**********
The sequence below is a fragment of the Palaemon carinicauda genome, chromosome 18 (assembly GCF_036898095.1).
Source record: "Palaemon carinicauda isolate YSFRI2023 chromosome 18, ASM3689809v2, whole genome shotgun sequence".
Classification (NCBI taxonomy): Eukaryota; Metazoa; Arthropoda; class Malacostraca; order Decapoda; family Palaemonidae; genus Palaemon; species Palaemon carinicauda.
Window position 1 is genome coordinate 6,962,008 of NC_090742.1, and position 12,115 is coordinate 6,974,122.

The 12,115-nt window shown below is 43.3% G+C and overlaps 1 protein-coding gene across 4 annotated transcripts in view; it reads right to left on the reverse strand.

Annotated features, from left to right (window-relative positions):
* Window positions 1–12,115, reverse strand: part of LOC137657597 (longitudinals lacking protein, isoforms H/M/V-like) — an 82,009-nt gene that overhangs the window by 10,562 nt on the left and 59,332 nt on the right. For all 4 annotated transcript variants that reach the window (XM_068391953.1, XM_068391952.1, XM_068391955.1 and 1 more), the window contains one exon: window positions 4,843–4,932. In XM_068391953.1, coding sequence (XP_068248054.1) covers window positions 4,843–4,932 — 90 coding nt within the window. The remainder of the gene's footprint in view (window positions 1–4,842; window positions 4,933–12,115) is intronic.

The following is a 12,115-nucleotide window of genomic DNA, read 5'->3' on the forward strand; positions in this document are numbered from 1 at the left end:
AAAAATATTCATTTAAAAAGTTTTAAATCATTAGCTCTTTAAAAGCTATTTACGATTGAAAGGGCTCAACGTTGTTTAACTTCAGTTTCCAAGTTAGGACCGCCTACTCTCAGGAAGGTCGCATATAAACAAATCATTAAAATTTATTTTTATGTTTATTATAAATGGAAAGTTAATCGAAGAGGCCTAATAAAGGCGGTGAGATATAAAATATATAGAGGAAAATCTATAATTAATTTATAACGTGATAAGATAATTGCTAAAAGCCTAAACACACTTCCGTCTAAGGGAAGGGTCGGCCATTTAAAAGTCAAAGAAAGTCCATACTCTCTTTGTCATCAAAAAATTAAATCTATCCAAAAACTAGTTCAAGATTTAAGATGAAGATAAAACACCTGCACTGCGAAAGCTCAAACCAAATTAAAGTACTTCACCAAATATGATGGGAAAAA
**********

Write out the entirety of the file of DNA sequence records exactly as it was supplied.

The sequence below is a fragment of the Palaemon carinicauda genome, chromosome 18 (assembly GCF_036898095.1).
Source record: "Palaemon carinicauda isolate YSFRI2023 chromosome 18, ASM3689809v2, whole genome shotgun sequence".
Classification (NCBI taxonomy): Eukaryota; Metazoa; Arthropoda; class Malacostraca; order Decapoda; family Palaemonidae; genus Palaemon; species Palaemon carinicauda.
Window position 1 is genome coordinate 6,962,008 of NC_090742.1, and position 12,115 is coordinate 6,974,122.

The 12,115-nt window shown below is 43.3% G+C and overlaps 1 protein-coding gene across 4 annotated transcripts in view; it reads right to left on the reverse strand.

Annotated features, from left to right (window-relative positions):
* Window positions 1–12,115, reverse strand: part of LOC137657597 (longitudinals lacking protein, isoforms H/M/V-like) — an 82,009-nt gene that overhangs the window by 10,562 nt on the left and 59,332 nt on the right. For all 4 annotated transcript variants that reach the window (XM_068391953.1, XM_068391952.1, XM_068391955.1 and 1 more), the window contains one exon: window positions 4,843–4,932. In XM_068391953.1, coding sequence (XP_068248054.1) covers window positions 4,843–4,932 — 90 coding nt within the window. The remainder of the gene's footprint in view (window positions 1–4,842; window positions 4,933–12,115) is intronic.

The following is a 12,115-nucleotide window of genomic DNA, read 5'->3' on the forward strand; positions in this document are numbered from 1 at the left end:
AAAAATATTCATTTAAAAAGTTTTAAATCATTAGCTCTTTAAAAGCTATTTACGATTGAAAGGGCTCAACGTTGTTTAACTTCAGTTTCCAAGTTAGGACCGCCTACTCTCAGGAAGGTCGCATATAAACAAATCATTAAAATTTATTTTTATGTTTATTATAAATGGAAAGTTAATCGAAGAGGCCTAATAAAGGCGGTGAGATATAAAATATATAGAGGAAAATCTATAATTAATTTATAACGTGATAAGATAATTGCTAAAAGCCTAAACACACTTCCGTCTAAGGGAAGGGTCGGCCATTTAAAAGTCAAAGAAAGTCCATACTCTCTTTGTCATCAAAAAATTAAATCTATCCAAAAACTAGTTCAAGATTTAAGATGAAGATAAAACACCTGCACTGCGAAAGCTCAAACCAAATTAAAGTACTTCACCAAATATGATGGGAAAAA